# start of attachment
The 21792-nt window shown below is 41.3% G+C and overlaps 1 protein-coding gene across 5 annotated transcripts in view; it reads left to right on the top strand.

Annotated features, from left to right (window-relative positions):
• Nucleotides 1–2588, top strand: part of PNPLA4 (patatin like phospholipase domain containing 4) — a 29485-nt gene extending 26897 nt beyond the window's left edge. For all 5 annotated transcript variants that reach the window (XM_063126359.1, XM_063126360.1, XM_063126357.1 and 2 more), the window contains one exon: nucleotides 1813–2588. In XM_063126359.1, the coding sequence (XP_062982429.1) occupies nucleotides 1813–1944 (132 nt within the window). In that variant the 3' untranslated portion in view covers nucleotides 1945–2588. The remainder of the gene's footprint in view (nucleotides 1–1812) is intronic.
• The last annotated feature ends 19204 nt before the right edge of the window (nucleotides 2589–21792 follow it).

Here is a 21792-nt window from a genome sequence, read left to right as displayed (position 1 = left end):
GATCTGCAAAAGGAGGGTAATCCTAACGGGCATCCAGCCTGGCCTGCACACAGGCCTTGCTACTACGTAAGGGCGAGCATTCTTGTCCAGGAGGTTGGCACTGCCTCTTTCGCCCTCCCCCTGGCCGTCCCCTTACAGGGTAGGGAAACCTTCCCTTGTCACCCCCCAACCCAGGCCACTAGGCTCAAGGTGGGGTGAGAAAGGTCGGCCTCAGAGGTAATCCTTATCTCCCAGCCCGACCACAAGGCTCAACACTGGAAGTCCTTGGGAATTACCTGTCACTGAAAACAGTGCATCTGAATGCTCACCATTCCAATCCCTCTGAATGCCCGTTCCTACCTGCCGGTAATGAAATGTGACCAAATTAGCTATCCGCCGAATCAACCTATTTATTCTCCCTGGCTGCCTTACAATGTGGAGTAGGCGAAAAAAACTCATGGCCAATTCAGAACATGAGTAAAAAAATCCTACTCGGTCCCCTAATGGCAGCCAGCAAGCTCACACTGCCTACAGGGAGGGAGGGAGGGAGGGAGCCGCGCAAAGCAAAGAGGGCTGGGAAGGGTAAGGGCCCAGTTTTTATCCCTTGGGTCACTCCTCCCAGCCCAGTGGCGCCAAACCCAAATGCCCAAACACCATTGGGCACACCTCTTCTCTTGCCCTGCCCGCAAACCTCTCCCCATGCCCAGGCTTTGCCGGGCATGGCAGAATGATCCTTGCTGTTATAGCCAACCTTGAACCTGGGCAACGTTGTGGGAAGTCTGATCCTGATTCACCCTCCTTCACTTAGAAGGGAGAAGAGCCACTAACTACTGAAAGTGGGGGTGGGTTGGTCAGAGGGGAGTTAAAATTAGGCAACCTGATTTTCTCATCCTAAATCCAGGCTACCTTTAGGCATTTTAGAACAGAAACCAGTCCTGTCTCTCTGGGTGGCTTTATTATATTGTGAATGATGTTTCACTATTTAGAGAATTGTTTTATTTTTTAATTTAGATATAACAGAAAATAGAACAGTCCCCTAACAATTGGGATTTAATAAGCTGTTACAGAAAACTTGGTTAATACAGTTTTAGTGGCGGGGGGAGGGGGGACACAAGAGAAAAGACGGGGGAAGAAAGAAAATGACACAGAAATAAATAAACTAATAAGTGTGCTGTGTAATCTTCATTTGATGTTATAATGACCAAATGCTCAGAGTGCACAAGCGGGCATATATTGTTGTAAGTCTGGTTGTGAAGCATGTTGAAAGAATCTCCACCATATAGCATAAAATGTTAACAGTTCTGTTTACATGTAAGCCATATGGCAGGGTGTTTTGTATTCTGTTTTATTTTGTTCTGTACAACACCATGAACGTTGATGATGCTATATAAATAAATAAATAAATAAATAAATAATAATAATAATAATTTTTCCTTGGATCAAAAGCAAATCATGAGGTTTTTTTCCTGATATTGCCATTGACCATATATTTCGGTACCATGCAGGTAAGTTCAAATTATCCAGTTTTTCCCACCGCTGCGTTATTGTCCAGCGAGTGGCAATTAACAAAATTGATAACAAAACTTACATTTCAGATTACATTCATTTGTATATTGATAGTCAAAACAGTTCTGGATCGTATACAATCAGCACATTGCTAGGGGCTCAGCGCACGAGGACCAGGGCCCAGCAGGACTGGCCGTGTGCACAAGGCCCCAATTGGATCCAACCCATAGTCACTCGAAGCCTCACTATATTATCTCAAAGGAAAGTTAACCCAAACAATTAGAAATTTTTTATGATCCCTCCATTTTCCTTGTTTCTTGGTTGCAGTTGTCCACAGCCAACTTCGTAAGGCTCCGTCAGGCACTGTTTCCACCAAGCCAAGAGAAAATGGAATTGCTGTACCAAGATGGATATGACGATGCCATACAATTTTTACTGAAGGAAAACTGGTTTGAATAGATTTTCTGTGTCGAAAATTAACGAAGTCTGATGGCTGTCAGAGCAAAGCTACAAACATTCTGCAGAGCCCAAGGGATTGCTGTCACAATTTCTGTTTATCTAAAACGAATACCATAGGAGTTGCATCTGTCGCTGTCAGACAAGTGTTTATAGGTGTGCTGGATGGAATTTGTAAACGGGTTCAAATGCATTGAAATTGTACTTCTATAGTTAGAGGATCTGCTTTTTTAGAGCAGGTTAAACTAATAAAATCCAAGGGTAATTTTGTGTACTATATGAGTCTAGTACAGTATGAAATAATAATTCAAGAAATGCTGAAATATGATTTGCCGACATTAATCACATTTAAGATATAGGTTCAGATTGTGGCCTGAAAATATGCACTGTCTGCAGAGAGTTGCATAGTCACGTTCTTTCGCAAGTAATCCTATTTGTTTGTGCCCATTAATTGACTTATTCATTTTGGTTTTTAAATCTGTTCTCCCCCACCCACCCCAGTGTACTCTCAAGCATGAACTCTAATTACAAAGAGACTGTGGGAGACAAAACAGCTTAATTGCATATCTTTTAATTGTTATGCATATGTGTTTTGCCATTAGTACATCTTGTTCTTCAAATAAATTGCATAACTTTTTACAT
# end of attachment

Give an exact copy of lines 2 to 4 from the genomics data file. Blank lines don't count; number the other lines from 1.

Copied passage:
Annotated features, from left to right (window-relative positions):
• Nucleotides 1–2588, top strand: part of PNPLA4 (patatin like phospholipase domain containing 4) — a 29485-nt gene extending 26897 nt beyond the window's left edge. For all 5 annotated transcript variants that reach the window (XM_063126359.1, XM_063126360.1, XM_063126357.1 and 2 more), the window contains one exon: nucleotides 1813–2588. In XM_063126359.1, the coding sequence (XP_062982429.1) occupies nucleotides 1813–1944 (132 nt within the window). In that variant the 3' untranslated portion in view covers nucleotides 1945–2588. The remainder of the gene's footprint in view (nucleotides 1–1812) is intronic.
• The last annotated feature ends 19204 nt before the right edge of the window (nucleotides 2589–21792 follow it).